Right from the start, the saga of the Hawthorn racism investigation has been a finger-pointing exercise. So there was little likelihood things were going to change much as the AFL brokered and announced its resolution without a resolution.
What strikes me most about the deeply unsatisfactory outcomes for all parties involved, though, is the extent to which the issues supposedly being examined and the intent behind Hawthorn's initial inquiries have taken a back seat.
There was something a little "off" about the way it was all dumped publicly at a hastily-convened news conference on Tuesday evening, a pretty unusual sort of timeslot for such a big-ticket news item.
But there was something even more off in my view about a clearly peeved departing AFL chief executive Gil McLachlan almost welcoming the suggestion that Hawthorn could be open to significant penalties, including draft sanctions, for its part in the saga.
It's not often clubs are so transparently thrown under the bus as the AFL hierarchy seemed quite happy to do to the Hawks over the matter.
The tone seemed more in keeping with that reserved for clubs involved in salary cap shenanigans, drug scandals and other associated mischief-making. Almost as if the public relations optics of a clumsily-instituted investigation were of more consequence to the game than allegations about treatment of AFL players and their families which, if they were proven, bordered on inhuman.
AFL sources apparently insist that the annoyance isn't so much about reputational damage to the game, nor potential financial ramifications, both ongoing and in those already faced during the controversy now having spanned eight months, as it is about the lack of care afforded the respondents to Hawthorn's internal queries about their treatment by the club.
There's said to be anger by the AFL towards the Hawks that the club didn't put necessary safeguards in place to minimise any resultant trauma from their gruelling experience, ditto the alleged lack of a clear path forward once the questions had been asked.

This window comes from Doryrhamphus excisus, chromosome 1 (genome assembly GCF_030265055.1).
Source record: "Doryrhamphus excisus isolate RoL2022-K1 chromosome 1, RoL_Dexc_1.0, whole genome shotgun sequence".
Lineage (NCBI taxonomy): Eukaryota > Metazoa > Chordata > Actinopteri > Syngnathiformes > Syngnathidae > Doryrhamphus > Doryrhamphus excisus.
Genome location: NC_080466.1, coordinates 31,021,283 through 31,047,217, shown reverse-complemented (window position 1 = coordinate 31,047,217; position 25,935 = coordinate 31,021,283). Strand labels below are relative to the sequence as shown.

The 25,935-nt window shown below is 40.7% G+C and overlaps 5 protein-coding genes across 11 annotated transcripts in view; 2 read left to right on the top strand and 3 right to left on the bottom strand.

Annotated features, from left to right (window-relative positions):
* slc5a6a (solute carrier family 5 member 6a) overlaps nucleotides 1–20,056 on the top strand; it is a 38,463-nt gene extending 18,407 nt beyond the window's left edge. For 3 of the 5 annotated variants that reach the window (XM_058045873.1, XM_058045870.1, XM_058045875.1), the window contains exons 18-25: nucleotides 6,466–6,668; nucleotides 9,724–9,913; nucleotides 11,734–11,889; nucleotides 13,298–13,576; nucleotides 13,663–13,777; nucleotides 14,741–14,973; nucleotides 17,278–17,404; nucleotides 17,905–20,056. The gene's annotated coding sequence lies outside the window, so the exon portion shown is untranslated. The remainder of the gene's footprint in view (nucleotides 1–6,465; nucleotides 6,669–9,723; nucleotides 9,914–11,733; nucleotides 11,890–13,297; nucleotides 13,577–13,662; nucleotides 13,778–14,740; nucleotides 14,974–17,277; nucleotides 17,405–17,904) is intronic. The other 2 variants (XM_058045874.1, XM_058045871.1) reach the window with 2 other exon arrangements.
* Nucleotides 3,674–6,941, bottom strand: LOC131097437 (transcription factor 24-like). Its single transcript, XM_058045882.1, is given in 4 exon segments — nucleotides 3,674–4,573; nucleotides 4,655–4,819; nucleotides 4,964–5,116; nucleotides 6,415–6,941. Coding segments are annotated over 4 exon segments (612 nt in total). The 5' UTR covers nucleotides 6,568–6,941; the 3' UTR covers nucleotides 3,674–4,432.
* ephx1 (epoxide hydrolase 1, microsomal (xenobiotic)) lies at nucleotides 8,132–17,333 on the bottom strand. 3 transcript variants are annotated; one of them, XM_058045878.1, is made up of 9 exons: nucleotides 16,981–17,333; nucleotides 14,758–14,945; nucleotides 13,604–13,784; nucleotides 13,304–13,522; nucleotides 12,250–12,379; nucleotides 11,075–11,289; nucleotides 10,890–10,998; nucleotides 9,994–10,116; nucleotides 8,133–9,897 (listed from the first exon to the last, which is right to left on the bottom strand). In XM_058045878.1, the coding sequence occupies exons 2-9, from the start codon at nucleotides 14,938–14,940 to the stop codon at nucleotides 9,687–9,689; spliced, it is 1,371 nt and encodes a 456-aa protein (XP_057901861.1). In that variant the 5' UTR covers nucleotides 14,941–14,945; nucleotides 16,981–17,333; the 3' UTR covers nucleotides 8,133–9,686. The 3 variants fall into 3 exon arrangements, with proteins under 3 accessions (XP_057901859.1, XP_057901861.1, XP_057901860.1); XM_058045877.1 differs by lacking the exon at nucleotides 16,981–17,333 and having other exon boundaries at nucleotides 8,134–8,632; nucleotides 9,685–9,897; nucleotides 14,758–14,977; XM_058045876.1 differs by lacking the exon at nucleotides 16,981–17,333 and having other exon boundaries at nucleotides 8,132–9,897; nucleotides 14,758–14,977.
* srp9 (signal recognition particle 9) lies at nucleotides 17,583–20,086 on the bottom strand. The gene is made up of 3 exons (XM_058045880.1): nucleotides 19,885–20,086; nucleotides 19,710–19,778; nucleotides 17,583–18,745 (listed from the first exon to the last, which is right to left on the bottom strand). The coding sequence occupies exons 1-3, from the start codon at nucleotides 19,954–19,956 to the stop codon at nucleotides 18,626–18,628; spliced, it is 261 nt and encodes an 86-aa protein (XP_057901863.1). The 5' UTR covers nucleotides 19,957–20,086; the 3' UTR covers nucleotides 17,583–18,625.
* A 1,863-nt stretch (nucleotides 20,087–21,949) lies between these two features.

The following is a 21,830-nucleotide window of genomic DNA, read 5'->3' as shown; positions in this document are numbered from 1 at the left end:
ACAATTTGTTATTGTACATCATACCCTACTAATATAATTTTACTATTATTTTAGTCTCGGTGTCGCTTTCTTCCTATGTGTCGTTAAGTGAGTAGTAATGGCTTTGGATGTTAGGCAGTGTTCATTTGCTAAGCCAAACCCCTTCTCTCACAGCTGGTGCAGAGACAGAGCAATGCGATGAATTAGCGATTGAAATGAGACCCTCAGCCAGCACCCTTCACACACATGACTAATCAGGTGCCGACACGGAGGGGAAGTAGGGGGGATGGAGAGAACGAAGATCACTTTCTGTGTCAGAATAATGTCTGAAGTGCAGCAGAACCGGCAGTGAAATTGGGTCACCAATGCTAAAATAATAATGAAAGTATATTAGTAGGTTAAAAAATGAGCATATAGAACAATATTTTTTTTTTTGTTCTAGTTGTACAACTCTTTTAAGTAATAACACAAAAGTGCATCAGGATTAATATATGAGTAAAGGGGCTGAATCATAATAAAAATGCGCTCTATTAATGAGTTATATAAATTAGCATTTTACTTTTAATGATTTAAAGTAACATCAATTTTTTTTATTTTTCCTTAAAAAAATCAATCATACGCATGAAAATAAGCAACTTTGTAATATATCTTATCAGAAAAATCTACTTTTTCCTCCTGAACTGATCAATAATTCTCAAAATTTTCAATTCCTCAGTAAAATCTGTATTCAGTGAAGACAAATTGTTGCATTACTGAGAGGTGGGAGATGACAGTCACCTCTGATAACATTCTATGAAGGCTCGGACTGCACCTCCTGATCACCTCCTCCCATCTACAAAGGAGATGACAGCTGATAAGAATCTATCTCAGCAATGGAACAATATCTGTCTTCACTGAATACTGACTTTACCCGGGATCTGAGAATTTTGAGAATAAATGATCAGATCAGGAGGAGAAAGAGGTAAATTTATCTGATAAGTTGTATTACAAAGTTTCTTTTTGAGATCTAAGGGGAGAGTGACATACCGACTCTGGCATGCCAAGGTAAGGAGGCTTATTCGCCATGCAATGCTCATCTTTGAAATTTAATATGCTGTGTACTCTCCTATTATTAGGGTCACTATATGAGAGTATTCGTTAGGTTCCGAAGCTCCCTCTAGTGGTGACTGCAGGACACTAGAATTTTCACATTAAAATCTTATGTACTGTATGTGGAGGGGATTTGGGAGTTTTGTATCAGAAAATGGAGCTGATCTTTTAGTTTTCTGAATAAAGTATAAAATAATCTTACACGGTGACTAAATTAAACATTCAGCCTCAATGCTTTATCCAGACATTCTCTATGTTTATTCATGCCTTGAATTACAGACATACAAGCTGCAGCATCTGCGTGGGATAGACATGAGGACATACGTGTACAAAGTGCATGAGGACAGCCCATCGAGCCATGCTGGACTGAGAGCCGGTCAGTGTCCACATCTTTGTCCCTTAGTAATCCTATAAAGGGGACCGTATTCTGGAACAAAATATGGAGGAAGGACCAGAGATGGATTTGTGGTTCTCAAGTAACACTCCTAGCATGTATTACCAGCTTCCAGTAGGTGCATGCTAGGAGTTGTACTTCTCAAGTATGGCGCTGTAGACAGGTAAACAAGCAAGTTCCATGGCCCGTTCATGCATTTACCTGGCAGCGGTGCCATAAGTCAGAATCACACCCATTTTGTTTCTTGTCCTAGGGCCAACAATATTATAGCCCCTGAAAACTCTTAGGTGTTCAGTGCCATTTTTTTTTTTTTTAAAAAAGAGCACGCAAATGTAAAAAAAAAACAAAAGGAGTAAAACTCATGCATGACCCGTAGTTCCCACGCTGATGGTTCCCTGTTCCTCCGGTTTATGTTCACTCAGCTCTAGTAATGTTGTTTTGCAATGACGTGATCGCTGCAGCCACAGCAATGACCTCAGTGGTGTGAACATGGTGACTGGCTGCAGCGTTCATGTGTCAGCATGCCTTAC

Fair enough the league be annoyed on those grounds, too. But it might want to pause for a moment and reflect before it gets too self-righteous given its own history of dealing with difficult, nuanced situations, and particularly, its failure to act swiftly and appropriately in 2015 when Adam Goodes was being publicly hounded out of the game.
Hawthorn, having been alerted last year via the disconnection of a former great in Cyril Rioli towards his old club, and rightfully conscious of its historical position of having been a club less accepting of Indigenous players than others, was moved enough to at least initiate a fact-finding process about the extent of potential problems regarding cultural sensitivities.
It could have just ignored Rioli's comments and waited for an inevitably brief storm to subside; it could have shrugged off the continued odd barb about its past and merely rattled off names like Rioli, Burgoyne and Franklin in response. Obfuscation and denialism would have been far a less potentially troublesome course of action. But the Hawks at least were concerned enough to want to know more.
If the AFL were genuine about safety of and protection of Indigenous players being the highest priority, and not merely brand protection, wouldn't the inadequacies of the Hawthorn process be mitigated at least some by the demonstrated good intentions?